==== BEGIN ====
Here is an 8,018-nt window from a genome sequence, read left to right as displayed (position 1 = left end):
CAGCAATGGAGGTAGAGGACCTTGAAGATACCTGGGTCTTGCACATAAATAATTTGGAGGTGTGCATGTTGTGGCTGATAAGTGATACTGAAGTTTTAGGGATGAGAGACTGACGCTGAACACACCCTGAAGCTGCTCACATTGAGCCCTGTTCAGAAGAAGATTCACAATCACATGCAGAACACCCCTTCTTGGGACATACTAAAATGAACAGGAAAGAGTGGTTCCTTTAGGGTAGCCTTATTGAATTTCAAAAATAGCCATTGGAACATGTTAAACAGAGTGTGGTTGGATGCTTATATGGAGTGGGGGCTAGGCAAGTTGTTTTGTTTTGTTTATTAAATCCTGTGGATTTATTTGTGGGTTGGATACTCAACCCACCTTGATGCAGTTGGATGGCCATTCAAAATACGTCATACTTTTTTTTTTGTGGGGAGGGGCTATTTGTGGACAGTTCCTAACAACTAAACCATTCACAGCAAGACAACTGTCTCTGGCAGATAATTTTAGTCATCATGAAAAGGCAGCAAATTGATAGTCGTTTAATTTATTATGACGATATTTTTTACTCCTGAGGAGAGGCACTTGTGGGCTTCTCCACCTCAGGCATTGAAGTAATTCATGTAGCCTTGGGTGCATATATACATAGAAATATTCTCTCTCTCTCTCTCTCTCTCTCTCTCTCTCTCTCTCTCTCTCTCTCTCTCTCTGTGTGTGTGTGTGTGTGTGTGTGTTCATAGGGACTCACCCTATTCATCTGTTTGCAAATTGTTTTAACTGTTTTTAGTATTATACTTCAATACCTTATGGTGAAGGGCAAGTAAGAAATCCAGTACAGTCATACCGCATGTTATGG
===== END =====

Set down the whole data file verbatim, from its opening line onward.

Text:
Here is an 8,018-nt window from a genome sequence, read left to right as displayed (position 1 = left end):
CAGCAATGGAGGTAGAGGACCTTGAAGATACCTGGGTCTTGCACATAAATAATTTGGAGGTGTGCATGTTGTGGCTGATAAGTGATACTGAAGTTTTAGGGATGAGAGACTGACGCTGAACACACCCTGAAGCTGCTCACATTGAGCCCTGTTCAGAAGAAGATTCACAATCACATGCAGAACACCCCTTCTTGGGACATACTAAAATGAACAGGAAAGAGTGGTTCCTTTAGGGTAGCCTTATTGAATTTCAAAAATAGCCATTGGAACATGTTAAACAGAGTGTGGTTGGATGCTTATATGGAGTGGGGGCTAGGCAAGTTGTTTTGTTTTGTTTATTAAATCCTGTGGATTTATTTGTGGGTTGGATACTCAACCCACCTTGATGCAGTTGGATGGCCATTCAAAATACGTCATACTTTTTTTTTTGTGGGGAGGGGCTATTTGTGGACAGTTCCTAACAACTAAACCATTCACAGCAAGACAACTGTCTCTGGCAGATAATTTTAGTCATCATGAAAAGGCAGCAAATTGATAGTCGTTTAATTTATTATGACGATATTTTTTACTCCTGAGGAGAGGCACTTGTGGGCTTCTCCACCTCAGGCATTGAAGTAATTCATGTAGCCTTGGGTGCATATATACATAGAAATATTCTCTCTCTCTCTCTCTCTCTCTCTCTCTCTCTCTCTCTCTCTCTCTCTCTCTCTGTGTGTGTGTGTGTGTGTGTGTGTTCATAGGGACTCACCCTATTCATCTGTTTGCAAATTGTTTTAACTGTTTTTAGTATTATACTTCAATACCTTATGGTGAAGGGCAAGTAAGAAATCCAGTACAGTCATACCGCATGTTATGG